Walking into Mountain Crest High School in Hyrum, the phrase “kind matters” is written on the sidewalk in the school’s navy blue and orange colors. Irene Midgley, a graduating senior at the school, saw the words each day but added her own motto, “No matter how hard life gets, keep pushing,” which has led her to become an honors student and the first in her family to go to college.
Midgley has clung onto these values through various group homes and foster homes in Washington, Arizona and Utah. She was taken away from her mother as a child, and after returning to her in 2012 in Ogden, she was taken away again.
“Since 2012, it’s been like, this is the only school that I’ve stayed at for more than two years,” Midgley said of Mountain Crest. “I’ve been to every elementary school in Ogden. My brother went back with my mom and I ended up in Cache Valley. That was when schooling really clicked in and I realized that graduating is my way out, to not follow in my mom’s footsteps.”
While in school, Midgley has managed the girls’ basketball team and has played both volleyball and softball.
“I was just a student getting good grades and not doing anything with my life, and one of my friends told me that I should manage basketball,” Midgley said. “I had only played once or twice. But I did that and then a girl on that team told me, ‘You should do softball,’ and I did it and loved it.”
For Midgley, keeping busy with school activities was important to her.
“I started getting straight A's in school, and I would freak out if I got anything less than an A because I felt like I was failing. I just wanted to keep myself busy and out of trouble,” Midgley said.
Midgley said that she had a bad caseworker and felt like she had no help figuring out what she wanted to do with her life. Midgley has two older brothers and two older sisters but has no contact with any of them. She ultimately decided that she wanted to be able to help other children in foster care.
“I want to be able to help other kids in foster care like me,” Midgley said. “I’m a little more put together than a lot of kids in foster care and I cannot imagine other kids trying to handle stuff with the state, knowing how hard it was for me.”
Midgley said she's caught herself going down the same path as her mom in some cases, but then she turns back to the school.
The faculty and staff at Mountain Crest have been instrumental in helping Midgley realize her dream of helping others, because they helped her so much, she said.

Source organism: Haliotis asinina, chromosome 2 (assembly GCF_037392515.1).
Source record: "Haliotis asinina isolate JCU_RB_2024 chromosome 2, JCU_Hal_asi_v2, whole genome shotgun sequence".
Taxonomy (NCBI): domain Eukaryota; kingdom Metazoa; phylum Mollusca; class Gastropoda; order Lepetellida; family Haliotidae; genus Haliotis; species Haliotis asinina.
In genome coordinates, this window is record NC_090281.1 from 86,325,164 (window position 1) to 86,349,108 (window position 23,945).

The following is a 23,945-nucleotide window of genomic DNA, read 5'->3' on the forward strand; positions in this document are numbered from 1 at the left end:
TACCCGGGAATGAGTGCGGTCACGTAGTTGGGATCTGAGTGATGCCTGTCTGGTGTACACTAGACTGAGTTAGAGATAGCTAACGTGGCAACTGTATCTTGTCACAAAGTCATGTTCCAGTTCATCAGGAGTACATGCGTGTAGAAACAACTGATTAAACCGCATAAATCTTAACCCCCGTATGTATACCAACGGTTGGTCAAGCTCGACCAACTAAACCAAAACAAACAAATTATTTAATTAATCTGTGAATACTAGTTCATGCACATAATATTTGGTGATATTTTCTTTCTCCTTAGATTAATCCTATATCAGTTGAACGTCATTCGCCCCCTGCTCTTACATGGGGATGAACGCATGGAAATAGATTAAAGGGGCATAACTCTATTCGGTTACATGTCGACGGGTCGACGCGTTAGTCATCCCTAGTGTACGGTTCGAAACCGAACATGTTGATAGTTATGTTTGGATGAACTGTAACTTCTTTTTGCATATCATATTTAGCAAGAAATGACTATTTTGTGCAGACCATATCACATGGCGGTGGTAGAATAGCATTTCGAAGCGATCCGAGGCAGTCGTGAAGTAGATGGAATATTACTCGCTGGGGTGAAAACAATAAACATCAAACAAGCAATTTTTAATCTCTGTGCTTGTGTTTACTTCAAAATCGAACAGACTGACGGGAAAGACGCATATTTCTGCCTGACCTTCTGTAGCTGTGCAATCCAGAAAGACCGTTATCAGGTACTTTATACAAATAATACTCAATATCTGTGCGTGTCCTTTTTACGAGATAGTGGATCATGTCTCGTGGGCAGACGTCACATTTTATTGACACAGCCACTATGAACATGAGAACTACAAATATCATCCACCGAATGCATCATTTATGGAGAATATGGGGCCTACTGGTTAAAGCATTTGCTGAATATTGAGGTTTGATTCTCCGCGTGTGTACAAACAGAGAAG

“Normally teenagers are like, ‘I hate school,’" Midgley said. "But I love coming to school and I love everyone here. It’s like a break from life for me.”
Midgley took AP classes and has been accepted to Utah State for pre-law and law constitutional studies.
Midgley plans to be a guardian ad litem, someone who represents foster students.
“You represent them and are there for them,” Midgley said. “My first GAL was kind of crappy and I felt like I was just trapped, being in the state’s custody. It’s hard because you feel like property more than a person … and so that’s where my interest in law came from. I want to be able to help people who feel trapped get out of it.”
Along the way, teachers and coaches such as Allison Finehour, Michael Buttars and Mike Anderson have been instrumental to Midgley’s success.
“My English teacher, Mrs. Finehour, is like a mom to me. And I know I have people here who back me up, and they are like my family,” Midgley said. “My coaches, I don’t think I’d be able to get through high school without them. They have always been there to lift me up while home is going bad.”
Midgley said that the staff at Mountain Crest High School has helped her keep pushing through the hard times and that Buttars is like a dad to her.
“We are so luck to have Irene, a senior and an amazing human,” said Kris Hart, a counselor at Mountain Crest. “She is such a great student.”
Midgley said that family has been really important to her, even though she said hers is unconventional.
“I take exactly what my mom does, and I do the opposite,” Midgley said. “That sounds petty, I know, but I would not change my hardest moments for anything in the world because that has made me who I am. That’s what I can thank my mom for.”
Midgley’s first two years at high school were hard, but now she lives with a single mother in Nibley and she said that she has grown in confidence and maturity.
“Getting through life has been my greatest achievement,” Midgley said. “My mom didn’t even make it through grade school.”
Traveling is at the top of Midgley’s bucket list and she said that she loves seeing the culture of different people. Going from Washington to Cache Valley was a big culture shock for her.
“When I first moved here, I was forced to go to church because in foster care you aren’t allowed to stay home,” Midgley said. “I went to the LDS Church and felt out of place. I was raised Christian and I felt out of place at a Christian church too, when I went back. But religion has always been interesting to me.”
Overall, Midgley said she aims to be successful and happy, no matter where her life takes her. She said that she has struggled because she has done what she is told to do but wants to be able to do things for herself. She noted that her struggles have defined her but that doesn’t make her any different.
“No matter how much I’ve been through, that does not mean that my situation is worse than yours,” Midgley said. “Everyone always has it harder than you have it. That’s why I have a lot of friends because I’m easy to talk to, because I’ve been through a lot of situations and can give advice.
Midgley will graduate with her peers May 29.